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The Woman in Black

February 21, 2012

The Woman in Black (2012)
Director: James Watkins
Actors: Daniel Radcliffe, Ciaran Hinds, Janet McTeer

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Synopsis: A young lawyer (Daniel Radcliffe) heads to an isolated rural community in the North of England to try and push through the sale of a seemingly haunted old house.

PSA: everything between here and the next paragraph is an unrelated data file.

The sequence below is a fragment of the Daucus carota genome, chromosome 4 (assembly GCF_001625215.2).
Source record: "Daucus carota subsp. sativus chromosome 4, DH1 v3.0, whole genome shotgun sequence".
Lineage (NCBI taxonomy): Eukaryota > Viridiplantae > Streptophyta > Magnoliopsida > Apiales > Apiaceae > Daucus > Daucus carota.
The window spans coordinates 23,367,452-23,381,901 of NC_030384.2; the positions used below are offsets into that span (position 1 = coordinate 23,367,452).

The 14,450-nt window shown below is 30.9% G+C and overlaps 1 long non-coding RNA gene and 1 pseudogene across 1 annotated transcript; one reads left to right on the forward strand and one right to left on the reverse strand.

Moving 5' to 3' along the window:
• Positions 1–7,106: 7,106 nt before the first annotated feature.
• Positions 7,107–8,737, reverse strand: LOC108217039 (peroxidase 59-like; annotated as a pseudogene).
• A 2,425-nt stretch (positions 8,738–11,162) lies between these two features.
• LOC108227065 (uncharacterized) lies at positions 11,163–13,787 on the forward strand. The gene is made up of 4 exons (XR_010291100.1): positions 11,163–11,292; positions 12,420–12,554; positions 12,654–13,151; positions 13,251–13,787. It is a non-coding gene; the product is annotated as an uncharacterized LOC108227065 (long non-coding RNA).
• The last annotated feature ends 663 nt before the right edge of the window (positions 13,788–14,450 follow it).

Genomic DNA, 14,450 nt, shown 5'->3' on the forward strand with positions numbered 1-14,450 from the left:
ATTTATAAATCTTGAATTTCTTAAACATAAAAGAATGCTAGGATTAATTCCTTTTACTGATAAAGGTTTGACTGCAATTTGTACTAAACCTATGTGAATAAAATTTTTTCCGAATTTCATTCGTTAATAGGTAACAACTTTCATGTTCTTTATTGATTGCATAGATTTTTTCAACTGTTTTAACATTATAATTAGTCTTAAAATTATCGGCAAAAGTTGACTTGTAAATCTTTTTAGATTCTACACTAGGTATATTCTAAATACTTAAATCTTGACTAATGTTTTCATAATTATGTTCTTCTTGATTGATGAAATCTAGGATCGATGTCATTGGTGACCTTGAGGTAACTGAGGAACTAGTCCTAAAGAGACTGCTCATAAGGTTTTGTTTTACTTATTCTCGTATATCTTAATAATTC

Review: This is an unquestionably effective shocker – one which will no doubt play well to the multiplex audience it so clearly covets – but it has no real lasting value beyond its basic remit to spook. The horror tactics are very much ‘by the book’, and there is a real overdose on repetitious ghostly sightings, amping up the sound design at moments of shock, and a reliance on the staples of demonic children, sinister toys and pathetic fallacy (especially the use of fog). It’s a shame because some of the original subject matter has potential – from the clever location of the story in the late Victorian/early Edwardian period (plenty of opportunity for dark drab interiors and costumes), to the sense that the story is very much a commentary on a peculiarly British form of repression, austerity and hysteria. The best horror movies always probe away at the psychological and moral fringes of their stories, but The Woman in Black filmmakers seem content to exploit their narrative for its superficial, supernatural fireworks, rather than restraining the release of its terror and fear. (February 2012)

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